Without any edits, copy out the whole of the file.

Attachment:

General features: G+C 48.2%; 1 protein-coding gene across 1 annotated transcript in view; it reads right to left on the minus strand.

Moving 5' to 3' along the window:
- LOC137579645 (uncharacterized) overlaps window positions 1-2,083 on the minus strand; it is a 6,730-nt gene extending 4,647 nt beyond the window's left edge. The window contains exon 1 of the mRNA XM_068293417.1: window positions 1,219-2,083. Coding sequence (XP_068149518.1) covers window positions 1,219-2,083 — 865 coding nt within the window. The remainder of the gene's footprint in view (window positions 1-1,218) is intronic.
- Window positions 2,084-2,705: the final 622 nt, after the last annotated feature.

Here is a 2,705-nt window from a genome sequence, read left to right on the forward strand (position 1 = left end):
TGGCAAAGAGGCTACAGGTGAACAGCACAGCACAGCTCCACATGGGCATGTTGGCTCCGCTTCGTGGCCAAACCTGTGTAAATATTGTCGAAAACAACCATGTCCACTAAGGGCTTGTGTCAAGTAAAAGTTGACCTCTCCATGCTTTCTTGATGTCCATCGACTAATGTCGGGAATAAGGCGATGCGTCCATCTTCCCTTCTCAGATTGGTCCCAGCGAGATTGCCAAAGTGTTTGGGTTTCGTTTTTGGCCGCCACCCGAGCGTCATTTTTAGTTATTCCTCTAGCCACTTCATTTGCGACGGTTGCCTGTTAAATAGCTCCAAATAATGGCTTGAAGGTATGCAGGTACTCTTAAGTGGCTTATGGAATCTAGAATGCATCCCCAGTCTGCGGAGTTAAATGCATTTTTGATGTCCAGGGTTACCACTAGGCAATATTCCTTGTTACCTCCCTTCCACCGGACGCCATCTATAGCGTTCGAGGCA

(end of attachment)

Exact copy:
General features: G+C 48.2%; 1 protein-coding gene across 1 annotated transcript in view; it reads right to left on the minus strand.

Moving 5' to 3' along the window:
- LOC137579645 (uncharacterized) overlaps window positions 1-2,083 on the minus strand; it is a 6,730-nt gene extending 4,647 nt beyond the window's left edge. The window contains exon 1 of the mRNA XM_068293417.1: window positions 1,219-2,083. Coding sequence (XP_068149518.1) covers window positions 1,219-2,083 — 865 coding nt within the window. The remainder of the gene's footprint in view (window positions 1-1,218) is intronic.
- Window positions 2,084-2,705: the final 622 nt, after the last annotated feature.

Here is a 2,705-nt window from a genome sequence, read left to right on the forward strand (position 1 = left end):
TGGCAAAGAGGCTACAGGTGAACAGCACAGCACAGCTCCACATGGGCATGTTGGCTCCGCTTCGTGGCCAAACCTGTGTAAATATTGTCGAAAACAACCATGTCCACTAAGGGCTTGTGTCAAGTAAAAGTTGACCTCTCCATGCTTTCTTGATGTCCATCGACTAATGTCGGGAATAAGGCGATGCGTCCATCTTCCCTTCTCAGATTGGTCCCAGCGAGATTGCCAAAGTGTTTGGGTTTCGTTTTTGGCCGCCACCCGAGCGTCATTTTTAGTTATTCCTCTAGCCACTTCATTTGCGACGGTTGCCTGTTAAATAGCTCCAAATAATGGCTTGAAGGTATGCAGGTACTCTTAAGTGGCTTATGGAATCTAGAATGCATCCCCAGTCTGCGGAGTTAAATGCATTTTTGATGTCCAGGGTTACCACTAGGCAATATTCCTTGTTACCTCCCTTCCACCGGACGCCATCTATAGCGTTCGAGGCA